From: Sam Vilain (sam_at_vilain.net)
Date: Mon 11 Aug 2003 - 16:47:31 BST
let's assume each file and directory carry a tag which
says "this is a file of context N", where N is the context
number of a virtual server.
An idea I just had is to treat it like an extension to the user ID -
eg, if you are using 16 bit user IDs then the context + the uid is the
`system userid' of 32 bits, but with special behaviour (such as
setting a default, meaning `any context', etc) when the context part
is 0 or 1. That way, files are uniquely identifiable between
btw, where would you put those extra bits for each inode, is there
room in the ext2/reiser/etc reserved structures? Of course you could
use the top half of the nice shiny 32-bit UIDs in Linux 2.6 :-)
This would mean adding syntax to `chown' and/or `chgrp' to specify a
context name as well as a username (eg, chown root_at_vs1:other_at_vs1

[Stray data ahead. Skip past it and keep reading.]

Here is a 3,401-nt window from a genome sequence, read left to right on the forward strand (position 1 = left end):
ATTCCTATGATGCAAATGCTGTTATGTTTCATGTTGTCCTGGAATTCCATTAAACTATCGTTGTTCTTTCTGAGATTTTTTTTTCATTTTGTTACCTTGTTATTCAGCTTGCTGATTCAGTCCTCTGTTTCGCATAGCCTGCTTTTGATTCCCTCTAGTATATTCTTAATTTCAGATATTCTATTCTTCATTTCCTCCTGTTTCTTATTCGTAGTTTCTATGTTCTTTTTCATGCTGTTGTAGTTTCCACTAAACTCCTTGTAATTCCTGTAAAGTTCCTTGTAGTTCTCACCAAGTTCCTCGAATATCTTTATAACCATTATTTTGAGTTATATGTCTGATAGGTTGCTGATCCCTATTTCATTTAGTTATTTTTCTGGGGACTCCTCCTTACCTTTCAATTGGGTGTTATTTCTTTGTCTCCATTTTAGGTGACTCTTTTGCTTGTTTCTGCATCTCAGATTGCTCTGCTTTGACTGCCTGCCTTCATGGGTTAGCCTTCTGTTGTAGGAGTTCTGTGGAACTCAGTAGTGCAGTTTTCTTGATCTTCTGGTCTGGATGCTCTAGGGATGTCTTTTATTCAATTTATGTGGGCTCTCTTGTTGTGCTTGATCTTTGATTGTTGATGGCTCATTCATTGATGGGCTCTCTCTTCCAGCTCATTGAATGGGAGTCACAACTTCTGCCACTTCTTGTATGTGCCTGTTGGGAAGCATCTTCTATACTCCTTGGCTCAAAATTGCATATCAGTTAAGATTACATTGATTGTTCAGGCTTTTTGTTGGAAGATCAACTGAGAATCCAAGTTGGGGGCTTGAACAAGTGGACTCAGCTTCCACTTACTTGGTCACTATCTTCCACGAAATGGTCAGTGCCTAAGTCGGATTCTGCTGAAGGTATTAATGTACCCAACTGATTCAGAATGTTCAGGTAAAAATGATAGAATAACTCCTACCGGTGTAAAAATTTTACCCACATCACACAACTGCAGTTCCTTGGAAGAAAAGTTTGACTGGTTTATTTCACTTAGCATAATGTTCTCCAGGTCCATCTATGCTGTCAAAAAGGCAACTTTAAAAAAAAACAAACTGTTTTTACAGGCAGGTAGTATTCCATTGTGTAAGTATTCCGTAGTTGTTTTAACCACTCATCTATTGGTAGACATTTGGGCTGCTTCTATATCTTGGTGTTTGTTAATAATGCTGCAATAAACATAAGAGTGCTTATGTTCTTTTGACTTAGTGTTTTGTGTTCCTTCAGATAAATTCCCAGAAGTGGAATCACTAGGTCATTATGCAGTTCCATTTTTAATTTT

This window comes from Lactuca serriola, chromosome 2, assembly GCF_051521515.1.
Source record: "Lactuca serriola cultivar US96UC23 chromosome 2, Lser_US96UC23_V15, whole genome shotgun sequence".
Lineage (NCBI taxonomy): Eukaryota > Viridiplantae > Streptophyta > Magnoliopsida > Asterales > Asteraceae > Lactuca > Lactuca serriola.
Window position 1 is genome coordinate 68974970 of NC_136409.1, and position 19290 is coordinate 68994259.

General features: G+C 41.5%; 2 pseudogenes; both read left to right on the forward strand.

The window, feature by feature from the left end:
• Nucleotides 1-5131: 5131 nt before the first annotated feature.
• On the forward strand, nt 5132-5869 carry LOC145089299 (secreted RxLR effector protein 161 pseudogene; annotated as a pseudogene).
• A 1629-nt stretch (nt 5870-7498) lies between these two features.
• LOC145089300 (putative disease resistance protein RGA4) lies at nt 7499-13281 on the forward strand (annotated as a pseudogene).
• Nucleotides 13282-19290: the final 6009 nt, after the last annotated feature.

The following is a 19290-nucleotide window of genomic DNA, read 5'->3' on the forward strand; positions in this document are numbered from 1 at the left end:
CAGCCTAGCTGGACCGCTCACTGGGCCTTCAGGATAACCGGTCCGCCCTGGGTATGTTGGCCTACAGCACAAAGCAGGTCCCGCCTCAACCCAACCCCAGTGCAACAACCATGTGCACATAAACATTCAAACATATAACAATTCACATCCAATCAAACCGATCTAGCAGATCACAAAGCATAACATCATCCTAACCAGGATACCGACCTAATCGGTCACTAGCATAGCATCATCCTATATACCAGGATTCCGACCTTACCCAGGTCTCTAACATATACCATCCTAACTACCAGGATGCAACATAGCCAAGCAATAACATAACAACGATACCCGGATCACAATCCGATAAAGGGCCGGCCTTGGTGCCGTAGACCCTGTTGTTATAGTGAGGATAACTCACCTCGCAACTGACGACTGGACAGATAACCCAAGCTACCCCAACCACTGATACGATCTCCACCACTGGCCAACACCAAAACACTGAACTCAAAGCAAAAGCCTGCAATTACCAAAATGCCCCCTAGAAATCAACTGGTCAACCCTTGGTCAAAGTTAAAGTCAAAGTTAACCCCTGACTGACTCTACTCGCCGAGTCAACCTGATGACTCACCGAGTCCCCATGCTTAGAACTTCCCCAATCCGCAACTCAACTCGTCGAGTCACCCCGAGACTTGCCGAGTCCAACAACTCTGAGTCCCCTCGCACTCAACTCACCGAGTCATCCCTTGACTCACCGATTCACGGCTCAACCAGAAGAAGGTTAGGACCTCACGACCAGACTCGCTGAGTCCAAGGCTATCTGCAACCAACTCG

It could also be a different command, chctx, as suggested elsewhere.
But personally, it looks like ownership to me.
2) if a program of context N encounters a file of
context M, where N != M ...
a) on modify change the file to the new context?
b) do not allow access to files from other contexts
except context zero/one?
c) allow modification while keeping the file
in its 'original' context?
3) consider a program creating a (hard)link to a file
in another context (including zero/one), should ...
a) the file change to the 'new' context?
b) the file keep the old context?
c) this operation be disallowed?
4) consider a program removing a link to a file with
more than one links, should the remaining links ...
a) be still 'owned' by the removing context?
b) be changed to context zero/one?
The behaviour should be exactly as if it were owned by a different
-- Sam Vilain, sam_at_vilain.net
C++, where only your friends can access your private parts.